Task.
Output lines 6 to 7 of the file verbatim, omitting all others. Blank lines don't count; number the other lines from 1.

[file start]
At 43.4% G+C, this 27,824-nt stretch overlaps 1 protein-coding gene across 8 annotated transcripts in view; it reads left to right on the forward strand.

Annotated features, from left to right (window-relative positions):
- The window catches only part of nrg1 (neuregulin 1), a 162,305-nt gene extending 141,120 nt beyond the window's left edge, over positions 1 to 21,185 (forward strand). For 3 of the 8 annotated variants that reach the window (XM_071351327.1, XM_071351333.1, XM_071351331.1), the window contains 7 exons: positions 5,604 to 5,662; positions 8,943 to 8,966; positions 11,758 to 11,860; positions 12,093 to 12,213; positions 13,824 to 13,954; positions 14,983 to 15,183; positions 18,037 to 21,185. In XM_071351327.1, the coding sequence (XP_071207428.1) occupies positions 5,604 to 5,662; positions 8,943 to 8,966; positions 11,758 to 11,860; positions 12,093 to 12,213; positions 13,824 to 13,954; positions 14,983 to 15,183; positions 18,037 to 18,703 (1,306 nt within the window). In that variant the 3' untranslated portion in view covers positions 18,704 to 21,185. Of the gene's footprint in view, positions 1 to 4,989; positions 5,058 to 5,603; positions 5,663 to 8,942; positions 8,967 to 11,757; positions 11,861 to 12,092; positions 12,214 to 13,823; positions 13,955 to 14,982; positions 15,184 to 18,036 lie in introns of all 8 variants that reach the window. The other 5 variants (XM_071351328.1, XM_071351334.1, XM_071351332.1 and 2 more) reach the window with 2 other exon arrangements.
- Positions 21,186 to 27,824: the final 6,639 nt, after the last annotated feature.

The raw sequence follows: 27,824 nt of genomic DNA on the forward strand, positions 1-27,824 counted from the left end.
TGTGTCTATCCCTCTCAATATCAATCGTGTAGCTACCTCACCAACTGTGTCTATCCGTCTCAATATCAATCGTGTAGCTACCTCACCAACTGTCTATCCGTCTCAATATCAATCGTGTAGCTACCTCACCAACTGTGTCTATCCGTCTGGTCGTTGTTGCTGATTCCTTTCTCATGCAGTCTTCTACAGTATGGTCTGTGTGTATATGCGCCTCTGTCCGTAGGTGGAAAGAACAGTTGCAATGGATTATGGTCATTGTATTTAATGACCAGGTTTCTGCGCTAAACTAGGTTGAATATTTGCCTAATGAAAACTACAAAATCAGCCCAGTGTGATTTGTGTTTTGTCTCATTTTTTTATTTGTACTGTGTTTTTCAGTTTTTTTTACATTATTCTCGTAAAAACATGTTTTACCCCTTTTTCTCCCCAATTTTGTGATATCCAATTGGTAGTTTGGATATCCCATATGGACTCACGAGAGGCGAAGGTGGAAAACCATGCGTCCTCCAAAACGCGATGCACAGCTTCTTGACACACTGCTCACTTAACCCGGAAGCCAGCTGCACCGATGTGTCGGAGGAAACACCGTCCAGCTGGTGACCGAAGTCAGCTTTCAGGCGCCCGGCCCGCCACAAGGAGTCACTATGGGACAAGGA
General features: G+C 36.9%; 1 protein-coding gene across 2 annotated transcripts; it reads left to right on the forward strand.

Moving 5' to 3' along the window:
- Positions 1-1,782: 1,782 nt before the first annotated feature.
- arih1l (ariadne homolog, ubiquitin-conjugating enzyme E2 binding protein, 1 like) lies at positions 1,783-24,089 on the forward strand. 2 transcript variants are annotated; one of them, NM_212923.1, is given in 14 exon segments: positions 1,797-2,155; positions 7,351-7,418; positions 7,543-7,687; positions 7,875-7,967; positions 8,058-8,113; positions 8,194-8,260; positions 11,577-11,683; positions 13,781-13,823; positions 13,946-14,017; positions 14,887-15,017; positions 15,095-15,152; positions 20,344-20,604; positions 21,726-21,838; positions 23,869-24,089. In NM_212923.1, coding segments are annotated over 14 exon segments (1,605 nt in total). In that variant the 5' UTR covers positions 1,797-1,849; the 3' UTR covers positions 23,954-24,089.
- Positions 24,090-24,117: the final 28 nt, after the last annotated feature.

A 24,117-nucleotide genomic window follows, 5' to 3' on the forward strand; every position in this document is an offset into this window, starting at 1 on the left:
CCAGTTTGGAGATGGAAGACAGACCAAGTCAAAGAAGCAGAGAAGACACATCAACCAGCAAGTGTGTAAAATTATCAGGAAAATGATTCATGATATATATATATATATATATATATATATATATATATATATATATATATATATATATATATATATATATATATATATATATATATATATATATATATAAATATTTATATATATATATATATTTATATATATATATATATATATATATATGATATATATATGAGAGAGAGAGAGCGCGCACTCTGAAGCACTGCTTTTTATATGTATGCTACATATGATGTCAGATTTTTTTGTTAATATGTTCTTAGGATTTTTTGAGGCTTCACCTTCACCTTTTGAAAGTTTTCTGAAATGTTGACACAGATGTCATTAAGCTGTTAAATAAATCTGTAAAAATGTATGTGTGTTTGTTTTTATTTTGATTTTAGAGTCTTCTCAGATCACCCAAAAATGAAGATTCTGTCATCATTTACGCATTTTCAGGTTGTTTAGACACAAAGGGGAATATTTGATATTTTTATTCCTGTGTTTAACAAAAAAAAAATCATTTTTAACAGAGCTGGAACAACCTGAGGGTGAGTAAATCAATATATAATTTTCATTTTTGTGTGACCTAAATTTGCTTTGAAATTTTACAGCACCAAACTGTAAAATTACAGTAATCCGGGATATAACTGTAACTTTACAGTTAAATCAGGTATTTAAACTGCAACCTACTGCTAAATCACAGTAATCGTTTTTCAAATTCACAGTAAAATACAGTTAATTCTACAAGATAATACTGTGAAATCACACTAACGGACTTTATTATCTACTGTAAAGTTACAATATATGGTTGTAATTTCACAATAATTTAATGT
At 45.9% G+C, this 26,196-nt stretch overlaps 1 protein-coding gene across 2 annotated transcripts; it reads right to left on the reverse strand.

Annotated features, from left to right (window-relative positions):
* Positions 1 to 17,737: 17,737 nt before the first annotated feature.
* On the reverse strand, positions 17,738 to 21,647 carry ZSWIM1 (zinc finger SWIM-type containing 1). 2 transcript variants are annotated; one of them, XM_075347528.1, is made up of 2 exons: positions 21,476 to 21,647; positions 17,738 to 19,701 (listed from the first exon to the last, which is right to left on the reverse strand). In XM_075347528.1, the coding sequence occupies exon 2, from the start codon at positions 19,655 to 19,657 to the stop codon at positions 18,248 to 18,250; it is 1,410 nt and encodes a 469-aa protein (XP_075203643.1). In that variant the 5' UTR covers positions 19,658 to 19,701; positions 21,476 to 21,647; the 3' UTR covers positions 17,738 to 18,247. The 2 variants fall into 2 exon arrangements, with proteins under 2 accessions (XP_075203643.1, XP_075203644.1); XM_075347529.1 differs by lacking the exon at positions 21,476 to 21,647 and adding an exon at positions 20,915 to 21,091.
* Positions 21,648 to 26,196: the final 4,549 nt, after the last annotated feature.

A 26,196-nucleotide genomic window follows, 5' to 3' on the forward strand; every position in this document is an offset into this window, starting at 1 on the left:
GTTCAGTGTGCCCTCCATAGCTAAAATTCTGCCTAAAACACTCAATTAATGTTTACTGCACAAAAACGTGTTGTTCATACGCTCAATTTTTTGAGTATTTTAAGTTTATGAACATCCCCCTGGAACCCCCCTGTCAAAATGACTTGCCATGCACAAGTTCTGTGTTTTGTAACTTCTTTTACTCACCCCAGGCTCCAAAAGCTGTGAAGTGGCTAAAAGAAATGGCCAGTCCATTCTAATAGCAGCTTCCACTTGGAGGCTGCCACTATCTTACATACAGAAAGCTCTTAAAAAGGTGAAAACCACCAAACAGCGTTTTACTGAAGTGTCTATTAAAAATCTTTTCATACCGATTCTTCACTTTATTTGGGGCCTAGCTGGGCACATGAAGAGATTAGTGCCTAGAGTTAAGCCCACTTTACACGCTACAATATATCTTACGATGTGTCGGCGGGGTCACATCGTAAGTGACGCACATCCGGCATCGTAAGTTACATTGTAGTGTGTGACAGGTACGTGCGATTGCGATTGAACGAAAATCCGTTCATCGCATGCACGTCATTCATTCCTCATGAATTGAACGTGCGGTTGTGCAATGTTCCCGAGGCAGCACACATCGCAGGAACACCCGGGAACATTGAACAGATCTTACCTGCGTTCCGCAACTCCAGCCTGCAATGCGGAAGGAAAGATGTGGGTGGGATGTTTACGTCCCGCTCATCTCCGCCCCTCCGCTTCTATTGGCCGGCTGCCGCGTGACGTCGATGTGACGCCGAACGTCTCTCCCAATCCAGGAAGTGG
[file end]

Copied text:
TGTGTCTATCCCTCTCAATATCAATCGTGTAGCTACCTCACCAACTGTGTCTATCCGTCTCAATATCAATCGTGTAGCTACCTCACCAACTGTCTATCCGTCTCAATATCAATCGTGTAGCTACCTCACCAACTGTGTCTATCCGTCTGGTCGTTGTTGCTGATTCCTTTCTCATGCAGTCTTCTACAGTATGGTCTGTGTGTATATGCGCCTCTGTCCGTAGGTGGAAAGAACAGTTGCAATGGATTATGGTCATTGTATTTAATGACCAGGTTTCTGCGCTAAACTAGGTTGAATATTTGCCTAATGAAAACTACAAAATCAGCCCAGTGTGATTTGTGTTTTGTCTCATTTTTTTATTTGTACTGTGTTTTTCAGTTTTTTTTACATTATTCTCGTAAAAACATGTTTTACCCCTTTTTCTCCCCAATTTTGTGATATCCAATTGGTAGTTTGGATATCCCATATGGACTCACGAGAGGCGAAGGTGGAAAACCATGCGTCCTCCAAAACGCGATGCACAGCTTCTTGACACACTGCTCACTTAACCCGGAAGCCAGCTGCACCGATGTGTCGGAGGAAACACCGTCCAGCTGGTGACCGAAGTCAGCTTTCAGGCGCCCGGCCCGCCACAAGGAGTCACTATGGGACAAGGA
General features: G+C 36.9%; 1 protein-coding gene across 2 annotated transcripts; it reads left to right on the forward strand.